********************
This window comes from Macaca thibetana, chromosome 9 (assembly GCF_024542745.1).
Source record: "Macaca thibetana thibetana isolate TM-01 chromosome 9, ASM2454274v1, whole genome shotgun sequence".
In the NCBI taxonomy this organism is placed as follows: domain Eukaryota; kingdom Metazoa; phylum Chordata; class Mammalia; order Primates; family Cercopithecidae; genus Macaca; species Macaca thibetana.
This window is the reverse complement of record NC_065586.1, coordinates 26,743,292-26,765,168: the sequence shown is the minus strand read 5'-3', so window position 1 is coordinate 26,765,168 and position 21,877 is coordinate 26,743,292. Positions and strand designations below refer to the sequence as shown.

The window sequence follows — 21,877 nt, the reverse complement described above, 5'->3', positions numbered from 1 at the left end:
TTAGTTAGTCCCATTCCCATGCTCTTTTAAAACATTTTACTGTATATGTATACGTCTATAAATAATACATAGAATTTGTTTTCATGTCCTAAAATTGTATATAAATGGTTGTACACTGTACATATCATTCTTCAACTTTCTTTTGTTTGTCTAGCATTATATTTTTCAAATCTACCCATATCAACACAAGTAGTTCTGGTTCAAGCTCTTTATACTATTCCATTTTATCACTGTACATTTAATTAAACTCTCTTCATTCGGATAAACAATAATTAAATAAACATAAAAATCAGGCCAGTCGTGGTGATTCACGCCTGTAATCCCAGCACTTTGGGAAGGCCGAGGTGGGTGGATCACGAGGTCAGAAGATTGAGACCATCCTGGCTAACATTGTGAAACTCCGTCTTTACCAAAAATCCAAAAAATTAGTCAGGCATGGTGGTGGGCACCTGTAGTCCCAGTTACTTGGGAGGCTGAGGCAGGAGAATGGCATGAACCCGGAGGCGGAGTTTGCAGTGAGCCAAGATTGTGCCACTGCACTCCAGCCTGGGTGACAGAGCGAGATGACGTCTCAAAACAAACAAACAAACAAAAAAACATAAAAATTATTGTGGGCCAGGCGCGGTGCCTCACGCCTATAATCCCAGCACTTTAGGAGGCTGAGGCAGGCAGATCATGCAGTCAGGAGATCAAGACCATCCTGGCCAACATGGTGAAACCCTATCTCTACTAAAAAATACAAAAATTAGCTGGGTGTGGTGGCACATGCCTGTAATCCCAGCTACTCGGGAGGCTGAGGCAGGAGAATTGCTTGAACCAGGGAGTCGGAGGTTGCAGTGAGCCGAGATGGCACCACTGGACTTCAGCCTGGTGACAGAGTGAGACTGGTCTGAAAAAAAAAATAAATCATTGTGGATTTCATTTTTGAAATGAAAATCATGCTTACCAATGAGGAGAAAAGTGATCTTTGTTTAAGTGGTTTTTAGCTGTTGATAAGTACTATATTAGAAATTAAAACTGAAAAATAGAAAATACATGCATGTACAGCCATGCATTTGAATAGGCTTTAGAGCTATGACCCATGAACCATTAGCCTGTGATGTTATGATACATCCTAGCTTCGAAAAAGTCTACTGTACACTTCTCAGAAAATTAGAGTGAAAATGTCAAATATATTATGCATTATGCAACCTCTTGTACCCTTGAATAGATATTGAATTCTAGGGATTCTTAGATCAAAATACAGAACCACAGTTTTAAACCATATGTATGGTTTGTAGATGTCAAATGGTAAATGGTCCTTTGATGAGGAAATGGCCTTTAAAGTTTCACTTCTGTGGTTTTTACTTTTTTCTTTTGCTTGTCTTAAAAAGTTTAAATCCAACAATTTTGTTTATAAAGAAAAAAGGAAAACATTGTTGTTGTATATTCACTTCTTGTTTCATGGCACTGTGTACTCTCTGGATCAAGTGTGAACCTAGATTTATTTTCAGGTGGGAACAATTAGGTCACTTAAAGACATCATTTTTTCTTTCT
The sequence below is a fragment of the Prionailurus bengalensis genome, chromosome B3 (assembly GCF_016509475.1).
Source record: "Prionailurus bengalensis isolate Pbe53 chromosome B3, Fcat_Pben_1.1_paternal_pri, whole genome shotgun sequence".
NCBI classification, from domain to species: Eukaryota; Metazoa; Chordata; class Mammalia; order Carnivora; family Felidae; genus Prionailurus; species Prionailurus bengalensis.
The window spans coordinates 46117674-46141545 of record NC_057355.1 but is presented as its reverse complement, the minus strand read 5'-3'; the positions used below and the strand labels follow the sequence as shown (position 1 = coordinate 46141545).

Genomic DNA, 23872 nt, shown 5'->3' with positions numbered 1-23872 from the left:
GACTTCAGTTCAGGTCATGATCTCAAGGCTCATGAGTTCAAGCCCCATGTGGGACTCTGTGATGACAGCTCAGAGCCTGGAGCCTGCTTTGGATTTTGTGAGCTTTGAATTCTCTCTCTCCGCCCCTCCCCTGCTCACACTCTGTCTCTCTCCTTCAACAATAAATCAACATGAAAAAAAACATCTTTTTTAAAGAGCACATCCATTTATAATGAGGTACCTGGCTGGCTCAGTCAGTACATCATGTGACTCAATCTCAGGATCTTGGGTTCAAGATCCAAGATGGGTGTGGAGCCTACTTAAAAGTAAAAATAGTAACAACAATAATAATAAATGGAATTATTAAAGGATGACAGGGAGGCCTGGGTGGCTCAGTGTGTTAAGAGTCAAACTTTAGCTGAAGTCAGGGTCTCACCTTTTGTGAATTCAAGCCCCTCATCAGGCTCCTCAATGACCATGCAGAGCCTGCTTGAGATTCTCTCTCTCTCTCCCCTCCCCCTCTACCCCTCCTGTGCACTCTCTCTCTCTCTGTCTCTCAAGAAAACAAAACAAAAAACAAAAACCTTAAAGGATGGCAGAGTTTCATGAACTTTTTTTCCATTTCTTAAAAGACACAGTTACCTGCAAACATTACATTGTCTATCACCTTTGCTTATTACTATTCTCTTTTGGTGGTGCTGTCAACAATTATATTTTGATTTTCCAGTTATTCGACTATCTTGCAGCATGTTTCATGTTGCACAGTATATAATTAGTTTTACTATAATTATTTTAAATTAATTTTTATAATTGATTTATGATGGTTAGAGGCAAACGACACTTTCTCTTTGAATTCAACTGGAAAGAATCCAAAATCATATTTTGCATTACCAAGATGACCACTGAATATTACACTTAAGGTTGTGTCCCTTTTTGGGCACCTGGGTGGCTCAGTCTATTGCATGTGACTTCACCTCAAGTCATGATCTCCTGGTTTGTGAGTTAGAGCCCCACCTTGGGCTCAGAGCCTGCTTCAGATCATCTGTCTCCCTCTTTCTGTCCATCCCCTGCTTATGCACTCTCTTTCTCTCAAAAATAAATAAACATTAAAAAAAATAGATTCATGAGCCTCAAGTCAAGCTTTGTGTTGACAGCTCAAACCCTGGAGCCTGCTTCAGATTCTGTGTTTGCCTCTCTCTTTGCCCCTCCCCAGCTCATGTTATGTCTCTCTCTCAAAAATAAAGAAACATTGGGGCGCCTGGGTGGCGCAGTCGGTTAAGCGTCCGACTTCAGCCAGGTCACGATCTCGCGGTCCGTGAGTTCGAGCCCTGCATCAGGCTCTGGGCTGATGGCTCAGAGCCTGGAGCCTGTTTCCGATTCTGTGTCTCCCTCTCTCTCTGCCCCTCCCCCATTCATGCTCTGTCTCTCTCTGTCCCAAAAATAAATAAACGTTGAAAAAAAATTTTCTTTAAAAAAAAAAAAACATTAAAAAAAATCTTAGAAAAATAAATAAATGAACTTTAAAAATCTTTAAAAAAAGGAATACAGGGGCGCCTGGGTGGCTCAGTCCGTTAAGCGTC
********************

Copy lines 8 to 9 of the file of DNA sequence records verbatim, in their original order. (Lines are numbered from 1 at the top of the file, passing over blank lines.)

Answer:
Source record: "Prionailurus bengalensis isolate Pbe53 chromosome B3, Fcat_Pben_1.1_paternal_pri, whole genome shotgun sequence".
NCBI classification, from domain to species: Eukaryota; Metazoa; Chordata; class Mammalia; order Carnivora; family Felidae; genus Prionailurus; species Prionailurus bengalensis.